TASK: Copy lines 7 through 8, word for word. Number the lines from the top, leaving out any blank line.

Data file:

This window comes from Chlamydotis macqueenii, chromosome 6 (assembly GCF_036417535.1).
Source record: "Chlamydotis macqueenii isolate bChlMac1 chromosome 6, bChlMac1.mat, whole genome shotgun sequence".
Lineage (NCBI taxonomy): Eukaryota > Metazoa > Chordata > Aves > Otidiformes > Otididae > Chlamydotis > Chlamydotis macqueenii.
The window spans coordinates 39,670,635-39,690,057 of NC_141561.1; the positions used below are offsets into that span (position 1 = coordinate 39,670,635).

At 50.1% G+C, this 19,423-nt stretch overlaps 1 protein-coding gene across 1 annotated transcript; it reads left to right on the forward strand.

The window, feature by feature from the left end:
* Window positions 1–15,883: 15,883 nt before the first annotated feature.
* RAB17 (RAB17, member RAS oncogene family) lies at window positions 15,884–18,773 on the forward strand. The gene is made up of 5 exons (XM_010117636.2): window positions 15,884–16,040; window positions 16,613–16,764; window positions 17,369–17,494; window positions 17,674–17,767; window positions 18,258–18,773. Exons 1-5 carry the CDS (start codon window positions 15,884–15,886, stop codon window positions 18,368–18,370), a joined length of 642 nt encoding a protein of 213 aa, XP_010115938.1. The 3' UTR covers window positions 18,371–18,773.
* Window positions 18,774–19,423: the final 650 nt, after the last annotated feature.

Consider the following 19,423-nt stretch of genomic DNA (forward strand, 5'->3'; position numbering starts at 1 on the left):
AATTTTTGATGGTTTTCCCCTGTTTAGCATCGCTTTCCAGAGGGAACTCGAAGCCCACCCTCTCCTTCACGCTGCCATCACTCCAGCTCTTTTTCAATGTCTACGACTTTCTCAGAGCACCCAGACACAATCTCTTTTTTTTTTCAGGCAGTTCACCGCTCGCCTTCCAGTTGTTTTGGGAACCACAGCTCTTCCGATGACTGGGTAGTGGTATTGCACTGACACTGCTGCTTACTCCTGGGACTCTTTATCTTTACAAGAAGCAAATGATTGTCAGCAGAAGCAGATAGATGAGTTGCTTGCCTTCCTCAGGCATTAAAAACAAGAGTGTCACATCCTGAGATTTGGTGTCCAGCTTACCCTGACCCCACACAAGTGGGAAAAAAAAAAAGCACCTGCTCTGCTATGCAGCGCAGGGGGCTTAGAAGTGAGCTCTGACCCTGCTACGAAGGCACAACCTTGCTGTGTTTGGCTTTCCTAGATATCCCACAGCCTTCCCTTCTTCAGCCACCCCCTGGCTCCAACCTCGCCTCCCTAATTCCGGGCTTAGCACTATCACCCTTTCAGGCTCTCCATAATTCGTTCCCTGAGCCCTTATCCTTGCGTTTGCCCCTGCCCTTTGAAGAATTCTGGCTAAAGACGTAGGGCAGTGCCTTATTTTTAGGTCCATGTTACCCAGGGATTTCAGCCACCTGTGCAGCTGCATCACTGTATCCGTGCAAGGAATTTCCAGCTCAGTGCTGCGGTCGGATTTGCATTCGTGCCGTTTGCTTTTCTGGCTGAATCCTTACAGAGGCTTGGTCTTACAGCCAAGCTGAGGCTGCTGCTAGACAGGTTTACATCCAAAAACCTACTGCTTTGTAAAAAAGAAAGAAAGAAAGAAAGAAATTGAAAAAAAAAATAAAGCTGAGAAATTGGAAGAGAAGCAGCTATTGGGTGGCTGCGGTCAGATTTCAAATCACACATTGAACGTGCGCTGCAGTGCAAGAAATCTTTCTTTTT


* Window positions 1–15,883: 15,883 nt before the first annotated feature.
* RAB17 (RAB17, member RAS oncogene family) lies at window positions 15,884–18,773 on the forward strand. The gene is made up of 5 exons (XM_010117636.2): window positions 15,884–16,040; window positions 16,613–16,764; window positions 17,369–17,494; window positions 17,674–17,767; window positions 18,258–18,773. Exons 1-5 carry the CDS (start codon window positions 15,884–15,886, stop codon window positions 18,368–18,370), a joined length of 642 nt encoding a protein of 213 aa, XP_010115938.1. The 3' UTR covers window positions 18,371–18,773.